(The #Marchalong continues! Many thanks to Juhi from Nooks and Crannies for hosting the Middlemarch readalong and giving me an excuse to reread this marvelous book!)
If we had a keen vision and feeling of all ordinary human life, it would be like hearing the grass grow and the squirrel’s heart beat, and we should die of that roar which lies on the other side of silence. As it is, the quickest of us walk about well wadded with stupidity. – Middlemarch, Chapter 20
I forgot how good this book is. Yes, it does require a bit deeper level of concentration to read than a modern novel ( a teeny, tiny bit) but my effort is rewarded tenfold in clever observations and witty dialogue. Book Two widens the scope of Eliot’s view, including not just Dorothea and Causabon but also more of Lydgate, Rosamond Vincy, Fred Vincy, Mary Garth, and Will Ladislaw. A lot happens in these 100 or so pages. Mary and Fred banter, we learn more about Lydgate’s past in Paris, a new chaplain to the Infirmary is elected, and we visit Dorothea and Causabon on their honeymoon in Rome.
Ah, Fred. He is appealing despite being kind of aimless and lazy. He clearly adores Mary Garth – plain, poor, smart, sensible Mary Garth! I admire her, too. She clearly has a good head on her shoulders to want Fred to be more settled in his occupation before she gives him the slightest bit of encouragement romantically. Even though taking care of old crotchety Mr. Featherstone is hard work, she isn’t jumping into a romance with someone who had debt. It’s been so long since I’ve read this that I forget exactly what happens with Fred and Mary, but I can’t wait to see how Eliot arranges their futures.
Now Dr. Lydgate is an interesting chap, isn’t he? His passion and zeal for medicine kind of reminds me of Dorothea’s fervent desire to do good for the poor of Middlemarch. But his torrid romantic past was most interesting to me – falling in love with a dark-eyed actress and confessed murderess! Perhaps wary of his own bad judgment, he decides to abandon romance and focus solely on medicine. But now, in the thick of Middlemarch social life, he is frightfully unaware of how Rosamond takes his flirtation at a dinner party. Eliot foreshadows the possibly coming train wreck when she writes,
Poor Lydgate! or shall I say, Poor Rosamund! Each lived in a world of which the other knew nothing. It had not occurred to Lydgate that he had been a subject of eager meditation to Rosamund, who had neither any reason for throwing her marriage into distinct perspective, nor any pathological studies to divert her mind from that ruminating habit, that inward repetition of looks, words, and phrases, which makes a large part of the lives of most girls.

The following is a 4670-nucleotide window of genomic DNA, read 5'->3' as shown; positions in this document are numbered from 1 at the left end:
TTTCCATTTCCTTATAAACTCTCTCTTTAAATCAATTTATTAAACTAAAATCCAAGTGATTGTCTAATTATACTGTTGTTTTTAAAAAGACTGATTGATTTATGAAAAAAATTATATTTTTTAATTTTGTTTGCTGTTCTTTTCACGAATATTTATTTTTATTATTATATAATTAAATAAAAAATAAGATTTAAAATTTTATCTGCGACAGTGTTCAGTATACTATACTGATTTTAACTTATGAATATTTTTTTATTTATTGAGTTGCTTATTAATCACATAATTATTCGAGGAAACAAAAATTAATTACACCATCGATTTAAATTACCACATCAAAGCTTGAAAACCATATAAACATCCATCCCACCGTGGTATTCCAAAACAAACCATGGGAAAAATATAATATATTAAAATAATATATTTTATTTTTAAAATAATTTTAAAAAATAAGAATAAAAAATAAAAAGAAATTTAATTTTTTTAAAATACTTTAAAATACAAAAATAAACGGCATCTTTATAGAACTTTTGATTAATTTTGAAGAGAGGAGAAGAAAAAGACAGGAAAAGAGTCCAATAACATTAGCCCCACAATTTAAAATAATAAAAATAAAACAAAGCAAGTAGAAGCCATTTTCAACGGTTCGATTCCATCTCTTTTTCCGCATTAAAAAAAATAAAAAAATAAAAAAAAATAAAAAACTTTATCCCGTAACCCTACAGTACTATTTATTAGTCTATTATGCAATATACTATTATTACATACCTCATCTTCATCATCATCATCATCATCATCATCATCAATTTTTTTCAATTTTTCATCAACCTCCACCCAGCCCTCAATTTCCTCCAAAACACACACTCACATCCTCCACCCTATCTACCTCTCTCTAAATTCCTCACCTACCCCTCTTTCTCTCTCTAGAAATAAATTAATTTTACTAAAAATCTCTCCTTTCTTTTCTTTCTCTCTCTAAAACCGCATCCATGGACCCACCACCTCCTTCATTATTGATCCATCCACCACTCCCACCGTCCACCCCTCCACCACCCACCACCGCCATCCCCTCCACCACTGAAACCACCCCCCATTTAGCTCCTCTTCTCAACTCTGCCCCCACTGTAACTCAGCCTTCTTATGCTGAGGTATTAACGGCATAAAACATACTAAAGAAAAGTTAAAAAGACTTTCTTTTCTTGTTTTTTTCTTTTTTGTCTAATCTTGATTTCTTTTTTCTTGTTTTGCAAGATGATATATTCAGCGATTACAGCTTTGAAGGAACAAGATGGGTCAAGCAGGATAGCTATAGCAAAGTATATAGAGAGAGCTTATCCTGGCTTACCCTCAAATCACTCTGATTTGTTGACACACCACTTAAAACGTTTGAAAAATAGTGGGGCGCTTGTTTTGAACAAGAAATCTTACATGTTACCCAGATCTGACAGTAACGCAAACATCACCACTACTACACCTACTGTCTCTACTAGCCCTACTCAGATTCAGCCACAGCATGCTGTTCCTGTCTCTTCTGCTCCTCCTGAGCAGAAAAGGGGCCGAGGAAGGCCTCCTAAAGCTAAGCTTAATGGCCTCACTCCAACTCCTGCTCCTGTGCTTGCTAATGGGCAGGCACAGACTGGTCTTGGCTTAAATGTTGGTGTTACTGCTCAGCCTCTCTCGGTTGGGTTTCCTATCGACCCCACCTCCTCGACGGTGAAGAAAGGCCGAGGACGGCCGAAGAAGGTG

I certainly know that ruminating habit myself, don’t you? What a timeless observation of young womanhood.
Speaking of young womanhood – Poor Dorothea! I felt alternately frustrated by and sorry for her on her sad honeymoon in Rome with Mr. Cold Fish himself, Causabon. There she is, lonely, in a strange country, sobbing in her villa, and she blames herself for her mental state! She perceives it as her own “spiritual poverty,” as Eliot writes. I was struck by the words Eliot uses to describe Dorothea’s dawning consciousness about the reality of her marriage. “…she has been becoming more and more aware, with a certain terror (emphasis mine,) that her mind was continually sliding into inward fits of anger or repulsion, or else into forlorn weariness.” Later in the same paragraph she writes that Causabon’s “way of commenting on the strangely impressive objects around them had begun to affect her with a sort of mental shiver.” Great way to begin a marriage, right?
Enter curly-haired Will Ladislaw, who happens to be in Rome doing his artsy painting thing, and when he sees Dorothea at a gallery, he is instantly smitten, to the delight of his saucy German painter friend, Naumann. I love the scene where Naumann teases Will about the obvious effect seeing Dorothea has had on him.
‘I see, I see. You are jealous. No man must presume to think that he can paint your ideal. This is serious, my friend! Your great-aunt!…’
‘You and I shall quarrel, Naumann, if you call that lady my aunt again.’
What is interesting to me in the conversations that Will and Dorothea have towards the end of Book Two is that Dorothea remains loyal to her husband, and does not in the least bit seem to flirt with Will, even when he pays her compliments. She does not seem to suspect that he is romantically interested in her at all. She really seems to want to make her marriage work, even though, to the reader, it is increasingly evident that she and Causabon are ill-suited for one another.
So I’m excited to begin Book Three, ominously titled Waiting for Death. (Cue dire music!) Who is dying? I am interested to see what occupation Will Ladislaw tries to find for himself in Middlemarch, and to see if Fred Vincy can begin to make something of himself. I’m also curious to see how Rosamund ensnares the clueless Dr. Lydgate. I love that we have all these story lines to follow – that Eliot writes so many fascinating characters!